Tips on How to Avoid Becoming a Victim: Common-sense security precautions will help you enjoy a trouble-free stay. Most problems can be avoided by being aware of one's surroundings and avoiding high-risk areas.
When going out, carry only essential items: ONE credit/ATM card, ONE piece of identification, and no more than €40-50. Avoid carrying high-value jewelry and large amounts of cash. Valuables should be kept out of sight and in places difficult for thieves to reach, such as internal coat pockets or in pouches hung around the neck or inside clothes. Shoulder bags and wallets in back pockets are an invitation to a thief.
Keep photocopies of travel documents and credit cards separate from the originals, along with key telephone numbers to contact banks for credit card replacement. Raise your awareness level while in crowded elevators, escalators, and metro cars. When possible, take a seat or stand against a wall to deter pickpockets and try to maintain a 360-degree awareness of the surrounding area.
Carry only a purse that zips closed and ensure that it is carried under the arm and slightly in front of the body. Swing backpack-type purses around so that they are slightly in front of your body. Carry your wallet in a front pocket. While on foot, remain aware of your surroundings at all times and keep bags slung across your body and away from the street.
Many U.S. citizens have had purses or bags stolen from the back of a chair or from under the table while in cafes, restaurants, and nightclubs/bars, including higher end establishments. Again, keep your valuables with you and never leave them unattended or out of your sight. Do not leave valuables in hotel rooms. If you must leave valuables in the hotel, consider using the hotel safe.
Thieves often operate in groups and often come to each other's aid if confronted. If a thief is caught in the act, a simple pick-pocketing could turn into an assault (or worse) if you attempt to capture the thief. You can shout out for police assistance to attract attention, but do not pursue the thief.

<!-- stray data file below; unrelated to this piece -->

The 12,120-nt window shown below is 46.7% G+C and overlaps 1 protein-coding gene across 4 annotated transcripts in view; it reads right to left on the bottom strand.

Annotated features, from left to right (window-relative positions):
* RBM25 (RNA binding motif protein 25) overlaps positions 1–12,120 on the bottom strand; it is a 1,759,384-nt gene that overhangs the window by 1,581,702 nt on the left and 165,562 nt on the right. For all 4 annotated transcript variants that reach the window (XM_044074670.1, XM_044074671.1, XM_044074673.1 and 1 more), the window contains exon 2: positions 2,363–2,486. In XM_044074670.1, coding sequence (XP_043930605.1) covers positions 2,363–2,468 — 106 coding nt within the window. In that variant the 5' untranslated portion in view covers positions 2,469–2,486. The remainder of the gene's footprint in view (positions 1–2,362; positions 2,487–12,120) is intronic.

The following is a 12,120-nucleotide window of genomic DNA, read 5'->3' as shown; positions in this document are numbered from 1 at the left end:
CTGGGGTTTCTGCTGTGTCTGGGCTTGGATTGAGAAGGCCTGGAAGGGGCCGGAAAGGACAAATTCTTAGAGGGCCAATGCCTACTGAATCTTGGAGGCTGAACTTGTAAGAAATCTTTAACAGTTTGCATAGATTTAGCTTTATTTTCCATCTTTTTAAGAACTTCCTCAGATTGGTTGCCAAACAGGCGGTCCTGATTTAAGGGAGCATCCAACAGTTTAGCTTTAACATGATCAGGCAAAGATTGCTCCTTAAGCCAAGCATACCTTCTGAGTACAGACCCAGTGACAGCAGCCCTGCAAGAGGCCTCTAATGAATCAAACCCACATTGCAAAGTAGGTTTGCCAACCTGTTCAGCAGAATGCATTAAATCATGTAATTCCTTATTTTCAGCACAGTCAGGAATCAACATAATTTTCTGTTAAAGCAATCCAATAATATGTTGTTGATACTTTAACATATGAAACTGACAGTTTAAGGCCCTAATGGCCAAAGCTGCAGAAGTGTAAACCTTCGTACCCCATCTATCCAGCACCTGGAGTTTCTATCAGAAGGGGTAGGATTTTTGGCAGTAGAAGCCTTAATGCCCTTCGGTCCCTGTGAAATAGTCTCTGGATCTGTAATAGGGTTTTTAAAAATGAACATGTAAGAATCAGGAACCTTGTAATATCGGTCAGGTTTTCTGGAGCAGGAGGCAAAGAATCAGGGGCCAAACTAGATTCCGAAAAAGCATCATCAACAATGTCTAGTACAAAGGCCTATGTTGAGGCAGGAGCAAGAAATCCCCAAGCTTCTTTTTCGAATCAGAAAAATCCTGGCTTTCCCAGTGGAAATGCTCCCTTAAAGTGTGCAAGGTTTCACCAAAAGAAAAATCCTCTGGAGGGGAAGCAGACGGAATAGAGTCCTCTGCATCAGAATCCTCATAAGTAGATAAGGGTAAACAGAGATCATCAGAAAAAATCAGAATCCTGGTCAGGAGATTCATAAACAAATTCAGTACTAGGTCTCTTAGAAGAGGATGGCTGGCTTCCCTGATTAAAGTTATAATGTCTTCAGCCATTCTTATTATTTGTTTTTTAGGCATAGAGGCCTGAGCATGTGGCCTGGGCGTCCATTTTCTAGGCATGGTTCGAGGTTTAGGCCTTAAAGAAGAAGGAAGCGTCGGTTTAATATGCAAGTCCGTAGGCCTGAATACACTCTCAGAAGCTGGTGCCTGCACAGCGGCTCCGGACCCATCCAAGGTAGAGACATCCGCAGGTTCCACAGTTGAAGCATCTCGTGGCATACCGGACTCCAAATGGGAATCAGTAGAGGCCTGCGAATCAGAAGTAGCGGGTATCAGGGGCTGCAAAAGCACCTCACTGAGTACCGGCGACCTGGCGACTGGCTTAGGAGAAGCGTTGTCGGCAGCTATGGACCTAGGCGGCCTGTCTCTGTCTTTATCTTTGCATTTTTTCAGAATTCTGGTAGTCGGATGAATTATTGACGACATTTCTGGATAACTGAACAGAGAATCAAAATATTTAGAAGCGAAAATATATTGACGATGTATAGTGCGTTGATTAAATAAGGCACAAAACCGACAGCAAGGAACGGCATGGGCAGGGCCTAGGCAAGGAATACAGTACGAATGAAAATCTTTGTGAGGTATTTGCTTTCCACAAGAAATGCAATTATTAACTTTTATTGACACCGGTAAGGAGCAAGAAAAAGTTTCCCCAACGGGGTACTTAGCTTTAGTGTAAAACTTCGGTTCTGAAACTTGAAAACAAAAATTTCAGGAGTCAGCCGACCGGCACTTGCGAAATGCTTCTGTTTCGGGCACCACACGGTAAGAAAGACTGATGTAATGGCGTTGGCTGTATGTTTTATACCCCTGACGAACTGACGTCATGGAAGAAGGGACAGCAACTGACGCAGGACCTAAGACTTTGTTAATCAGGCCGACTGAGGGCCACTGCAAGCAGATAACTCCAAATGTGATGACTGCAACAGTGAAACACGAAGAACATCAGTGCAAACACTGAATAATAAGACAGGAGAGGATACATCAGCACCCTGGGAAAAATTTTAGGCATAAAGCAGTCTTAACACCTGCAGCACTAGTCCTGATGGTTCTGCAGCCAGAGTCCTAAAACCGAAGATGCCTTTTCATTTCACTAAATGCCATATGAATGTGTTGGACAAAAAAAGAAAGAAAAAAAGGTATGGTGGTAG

Do not use ATMs in isolated, poorly lighted areas or where loiterers are present. Be especially alert to persons standing close enough to see the Personal Identification Number (PIN) being entered into the machine. Thieves often conduct successful scams by simply watching the PIN as it is entered and then stealing the card from the user in some other location. If your card gets stuck in an ATM, immediately report the incident to both the local bank and your bank at home.
Many theft and assault victims are targeted when making their way home from a late night out after drinking alcohol. If you go out late at night, do so with a group of friends. There is safety in numbers.
Use only authorized taxis. Authorized taxis in Paris have the following equipment:
There has been an increase in sexual harassment and assault of women by taxi drivers in recent years. Women may want to consider having another individual walk them to a taxi and, in plain view of the driver, note the license number of the vehicle, or call a friend while in the taxi and communicate the license number. Letting the driver know that others are aware of your trip and the license number of the taxi may reduce the chances of becoming a victim.
Avoid public parks after dark, as they are often frequented by drug dealers and prostitutes.
The Paris Police Prefecture publishes a pamphlet entitled “Paris in Complete Safety” that provides practical advice and useful telephone numbers for visitors.
VICTIMS OF CRIME: If you or someone you know becomes the victim of a crime abroad, you should contact the local police and the nearest U.S. embassy or consulate. We can:
Although the local authorities are responsible for investigating and prosecuting the crime, consular officers can help you understand the local criminal justice process and can direct you to local attorneys.
If you have been the victim of a pick-pocket and would like to report your items lost or stolen please see our Guide for Reporting Lost or Stolen Items. For more serious crimes, compensation is available under French law to victims of crime committed on French soil under certain circumstances. Read our information on victims of crime for more information, including possible victim-compensation programs in the United States.
The European equivalent to the U.S. 911 emergency line is 112. Non-French speakers may experience a delay while an English speaker is located. Alternatively, one can call French emergency numbers specific to the type of incident: 17 (police emergency); 18 (fire department/paramedics); and 15 (medical emergency/paramedic team/ambulance).
We also maintain information on our website on where to get help in instances of child abuse.